All told, DNR has billed public utilities and power companies $20.6 million for nine recent fires. As of July, the agency had collected only $2.8 million in those cases.

In the 2010 fire involving Klickitat PUD, DNR officials held the utility liable after a tree fell on one of its power lines.

Smith, the PUD’s general manager, said the tree was green, healthy and located outside the utility’s right of way, all of which limited the district’s ability to cut it down or otherwise prevent it from falling during a windstorm.

A forest pathologist for DNR disagreed, saying the tree had a split trunk and other defects that made it a hazard — a status that would have required the utility district to do something about it.

“All we are doing is spending public money fighting over which public agency should pay for it,” Smith said of the legal battle over the fire. “How is that in the public interest?”

All we are doing is spending public money fighting over which public agency should pay for it. How is that in the public interest?

Jim Smith, general manager of the Klickitat Public Utility District

George Caan, executive director of the Washington Public Utility District Association, said utility officials want clarification about when they can cut down trees in those types of situations, or else not be held liable when a fire occurs.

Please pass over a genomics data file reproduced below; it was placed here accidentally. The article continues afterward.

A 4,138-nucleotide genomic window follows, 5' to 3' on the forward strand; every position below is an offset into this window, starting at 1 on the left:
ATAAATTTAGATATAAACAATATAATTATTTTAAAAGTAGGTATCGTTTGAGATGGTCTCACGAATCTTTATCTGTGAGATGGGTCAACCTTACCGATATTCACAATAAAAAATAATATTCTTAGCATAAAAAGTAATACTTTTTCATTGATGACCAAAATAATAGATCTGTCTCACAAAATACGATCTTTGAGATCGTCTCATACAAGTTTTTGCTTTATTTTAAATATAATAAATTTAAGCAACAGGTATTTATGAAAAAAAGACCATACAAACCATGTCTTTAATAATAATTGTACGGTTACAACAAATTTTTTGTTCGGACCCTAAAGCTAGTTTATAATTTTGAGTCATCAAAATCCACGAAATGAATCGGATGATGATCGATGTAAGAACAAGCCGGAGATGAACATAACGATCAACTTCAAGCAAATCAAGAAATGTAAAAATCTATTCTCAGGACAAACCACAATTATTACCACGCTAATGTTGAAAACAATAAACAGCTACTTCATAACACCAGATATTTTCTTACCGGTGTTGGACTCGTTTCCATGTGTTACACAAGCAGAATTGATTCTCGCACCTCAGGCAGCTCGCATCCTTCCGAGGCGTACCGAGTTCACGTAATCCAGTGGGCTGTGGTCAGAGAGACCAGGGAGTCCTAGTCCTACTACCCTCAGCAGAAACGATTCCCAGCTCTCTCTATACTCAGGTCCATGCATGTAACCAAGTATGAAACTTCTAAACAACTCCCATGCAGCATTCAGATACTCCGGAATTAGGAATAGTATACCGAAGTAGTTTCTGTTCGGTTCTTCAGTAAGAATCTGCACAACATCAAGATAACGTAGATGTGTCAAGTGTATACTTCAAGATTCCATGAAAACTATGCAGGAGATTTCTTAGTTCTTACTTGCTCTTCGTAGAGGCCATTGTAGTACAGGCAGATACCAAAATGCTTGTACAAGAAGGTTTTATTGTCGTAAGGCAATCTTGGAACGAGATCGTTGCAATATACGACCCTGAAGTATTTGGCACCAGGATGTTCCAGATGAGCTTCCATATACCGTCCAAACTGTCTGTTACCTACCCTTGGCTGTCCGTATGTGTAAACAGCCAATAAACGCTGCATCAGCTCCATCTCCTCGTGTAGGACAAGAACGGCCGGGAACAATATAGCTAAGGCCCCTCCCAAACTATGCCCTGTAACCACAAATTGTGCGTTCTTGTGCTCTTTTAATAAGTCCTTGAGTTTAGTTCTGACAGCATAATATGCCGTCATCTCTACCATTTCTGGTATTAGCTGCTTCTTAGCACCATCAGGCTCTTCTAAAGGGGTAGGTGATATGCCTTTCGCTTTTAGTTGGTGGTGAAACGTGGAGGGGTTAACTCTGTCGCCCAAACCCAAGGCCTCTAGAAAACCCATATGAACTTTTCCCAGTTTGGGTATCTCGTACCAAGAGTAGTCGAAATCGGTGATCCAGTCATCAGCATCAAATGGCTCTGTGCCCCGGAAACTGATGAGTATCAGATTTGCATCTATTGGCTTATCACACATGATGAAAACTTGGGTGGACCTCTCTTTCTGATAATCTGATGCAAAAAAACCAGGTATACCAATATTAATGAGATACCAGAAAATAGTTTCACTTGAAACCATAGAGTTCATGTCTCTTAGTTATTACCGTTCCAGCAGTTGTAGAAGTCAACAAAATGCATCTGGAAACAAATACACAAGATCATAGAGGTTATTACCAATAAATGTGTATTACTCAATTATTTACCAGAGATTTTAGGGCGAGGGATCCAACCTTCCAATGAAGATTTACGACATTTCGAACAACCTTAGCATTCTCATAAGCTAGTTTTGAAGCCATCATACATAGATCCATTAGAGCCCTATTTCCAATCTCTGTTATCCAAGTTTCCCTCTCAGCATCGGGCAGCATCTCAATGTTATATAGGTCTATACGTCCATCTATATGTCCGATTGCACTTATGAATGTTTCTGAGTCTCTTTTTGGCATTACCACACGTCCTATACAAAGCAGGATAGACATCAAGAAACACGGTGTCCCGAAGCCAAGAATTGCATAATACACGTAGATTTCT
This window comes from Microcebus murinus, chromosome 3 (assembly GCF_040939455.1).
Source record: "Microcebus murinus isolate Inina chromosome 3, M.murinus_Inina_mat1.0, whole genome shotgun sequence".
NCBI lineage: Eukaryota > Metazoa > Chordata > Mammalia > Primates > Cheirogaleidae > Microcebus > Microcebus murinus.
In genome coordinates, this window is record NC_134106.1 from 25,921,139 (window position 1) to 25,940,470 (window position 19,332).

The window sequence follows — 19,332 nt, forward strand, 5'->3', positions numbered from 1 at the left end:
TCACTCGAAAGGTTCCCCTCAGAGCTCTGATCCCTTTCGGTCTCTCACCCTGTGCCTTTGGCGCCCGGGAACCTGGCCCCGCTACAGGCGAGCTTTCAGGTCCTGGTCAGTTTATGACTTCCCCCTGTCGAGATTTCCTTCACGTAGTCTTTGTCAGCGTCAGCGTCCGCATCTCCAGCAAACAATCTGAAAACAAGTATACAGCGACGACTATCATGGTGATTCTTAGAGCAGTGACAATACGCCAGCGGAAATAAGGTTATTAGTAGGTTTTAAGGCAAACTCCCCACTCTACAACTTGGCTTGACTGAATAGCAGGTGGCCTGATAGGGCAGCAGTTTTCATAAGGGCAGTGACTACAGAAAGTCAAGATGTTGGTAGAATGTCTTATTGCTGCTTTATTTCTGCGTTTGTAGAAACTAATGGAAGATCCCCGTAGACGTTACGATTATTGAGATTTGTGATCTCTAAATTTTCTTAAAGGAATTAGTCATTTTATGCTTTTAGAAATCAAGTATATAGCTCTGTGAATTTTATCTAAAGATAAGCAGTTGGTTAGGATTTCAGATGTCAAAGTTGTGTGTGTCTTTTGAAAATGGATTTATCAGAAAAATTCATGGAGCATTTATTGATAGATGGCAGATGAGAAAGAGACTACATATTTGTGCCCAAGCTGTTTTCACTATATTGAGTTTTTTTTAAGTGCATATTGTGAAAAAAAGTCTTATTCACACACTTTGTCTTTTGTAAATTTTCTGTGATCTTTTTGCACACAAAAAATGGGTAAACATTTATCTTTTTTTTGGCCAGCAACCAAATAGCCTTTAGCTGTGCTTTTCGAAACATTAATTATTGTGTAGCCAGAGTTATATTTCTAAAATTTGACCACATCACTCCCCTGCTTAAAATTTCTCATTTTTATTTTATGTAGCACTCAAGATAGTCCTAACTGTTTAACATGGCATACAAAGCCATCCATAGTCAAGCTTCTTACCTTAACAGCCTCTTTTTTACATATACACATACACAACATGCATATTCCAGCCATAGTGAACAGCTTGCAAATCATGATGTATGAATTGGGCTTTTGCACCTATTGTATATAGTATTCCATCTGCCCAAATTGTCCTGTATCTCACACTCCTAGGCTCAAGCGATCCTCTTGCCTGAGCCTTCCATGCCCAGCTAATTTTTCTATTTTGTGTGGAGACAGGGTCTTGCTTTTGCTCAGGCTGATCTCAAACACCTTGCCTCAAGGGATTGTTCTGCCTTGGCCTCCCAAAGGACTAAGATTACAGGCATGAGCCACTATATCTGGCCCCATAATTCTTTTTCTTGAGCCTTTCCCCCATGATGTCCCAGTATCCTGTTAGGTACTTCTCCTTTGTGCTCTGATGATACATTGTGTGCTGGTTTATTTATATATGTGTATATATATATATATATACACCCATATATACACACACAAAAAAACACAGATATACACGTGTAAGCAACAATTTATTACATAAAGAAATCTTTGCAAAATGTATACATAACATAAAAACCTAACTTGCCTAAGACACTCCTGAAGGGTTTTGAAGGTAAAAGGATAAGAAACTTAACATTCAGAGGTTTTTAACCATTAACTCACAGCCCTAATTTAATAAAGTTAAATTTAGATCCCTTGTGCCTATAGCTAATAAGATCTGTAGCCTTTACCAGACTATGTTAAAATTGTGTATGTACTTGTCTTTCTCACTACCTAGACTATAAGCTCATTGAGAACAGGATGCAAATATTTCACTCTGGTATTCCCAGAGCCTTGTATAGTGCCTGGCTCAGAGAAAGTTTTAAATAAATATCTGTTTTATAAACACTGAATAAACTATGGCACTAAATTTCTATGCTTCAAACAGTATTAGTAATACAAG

“All of our PUDs are concerned about this,” Caan said, noting public utility districts often operate in rural areas where fires occur more frequently.

State Rep. Brian Blake, a Democrat from Aberdeen who chairs the House Agriculture and Natural Resources Committee, said he agrees the issue is one that could use some resolution.

“If an act of God happens and the wind blows a tree into a power line and a fire starts, I’m not sure the PUD should be held liable,” Blake said.

Another lawmaker, Republican state Rep. Joel Kretz of Wauconda, said he also plans to look into the topic when the Legislature reconvenes next year.

At the same time, Kretz said it’s important to keep a law on the books that deters people from doing reckless things, such as shooting fireworks in dry, fire-prone conditions.

“There have been instances where people have done the same thing several times and started a fire,” Kretz said. “How do you change that behavior?”

“I think getting a bill like that would go a long way towards it.”

 

Melissa Santos: 360-357-0209, @melissasantos1